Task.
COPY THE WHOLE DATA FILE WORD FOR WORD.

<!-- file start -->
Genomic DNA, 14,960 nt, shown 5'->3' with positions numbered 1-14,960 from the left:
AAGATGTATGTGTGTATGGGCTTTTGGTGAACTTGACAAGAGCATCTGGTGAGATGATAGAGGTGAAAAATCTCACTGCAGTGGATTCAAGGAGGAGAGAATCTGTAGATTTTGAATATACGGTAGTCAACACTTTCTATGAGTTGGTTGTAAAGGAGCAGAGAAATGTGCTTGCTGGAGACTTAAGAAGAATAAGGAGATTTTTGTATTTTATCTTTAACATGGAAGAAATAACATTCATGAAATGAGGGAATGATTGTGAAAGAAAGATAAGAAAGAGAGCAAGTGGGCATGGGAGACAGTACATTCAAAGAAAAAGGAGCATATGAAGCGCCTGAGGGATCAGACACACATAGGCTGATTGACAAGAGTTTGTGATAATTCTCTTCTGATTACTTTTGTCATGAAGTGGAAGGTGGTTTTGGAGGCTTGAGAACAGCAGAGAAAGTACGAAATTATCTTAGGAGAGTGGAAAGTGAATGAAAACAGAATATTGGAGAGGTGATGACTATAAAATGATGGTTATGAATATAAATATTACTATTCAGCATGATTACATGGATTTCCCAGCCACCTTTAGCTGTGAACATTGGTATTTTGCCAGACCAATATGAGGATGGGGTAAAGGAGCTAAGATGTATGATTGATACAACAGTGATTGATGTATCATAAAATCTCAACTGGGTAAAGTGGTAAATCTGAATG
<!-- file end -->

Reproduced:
Genomic DNA, 14,960 nt, shown 5'->3' with positions numbered 1-14,960 from the left:
AAGATGTATGTGTGTATGGGCTTTTGGTGAACTTGACAAGAGCATCTGGTGAGATGATAGAGGTGAAAAATCTCACTGCAGTGGATTCAAGGAGGAGAGAATCTGTAGATTTTGAATATACGGTAGTCAACACTTTCTATGAGTTGGTTGTAAAGGAGCAGAGAAATGTGCTTGCTGGAGACTTAAGAAGAATAAGGAGATTTTTGTATTTTATCTTTAACATGGAAGAAATAACATTCATGAAATGAGGGAATGATTGTGAAAGAAAGATAAGAAAGAGAGCAAGTGGGCATGGGAGACAGTACATTCAAAGAAAAAGGAGCATATGAAGCGCCTGAGGGATCAGACACACATAGGCTGATTGACAAGAGTTTGTGATAATTCTCTTCTGATTACTTTTGTCATGAAGTGGAAGGTGGTTTTGGAGGCTTGAGAACAGCAGAGAAAGTACGAAATTATCTTAGGAGAGTGGAAAGTGAATGAAAACAGAATATTGGAGAGGTGATGACTATAAAATGATGGTTATGAATATAAATATTACTATTCAGCATGATTACATGGATTTCCCAGCCACCTTTAGCTGTGAACATTGGTATTTTGCCAGACCAATATGAGGATGGGGTAAAGGAGCTAAGATGTATGATTGATACAACAGTGATTGATGTATCATAAAATCTCAACTGGGTAAAGTGGTAAATCTGAATG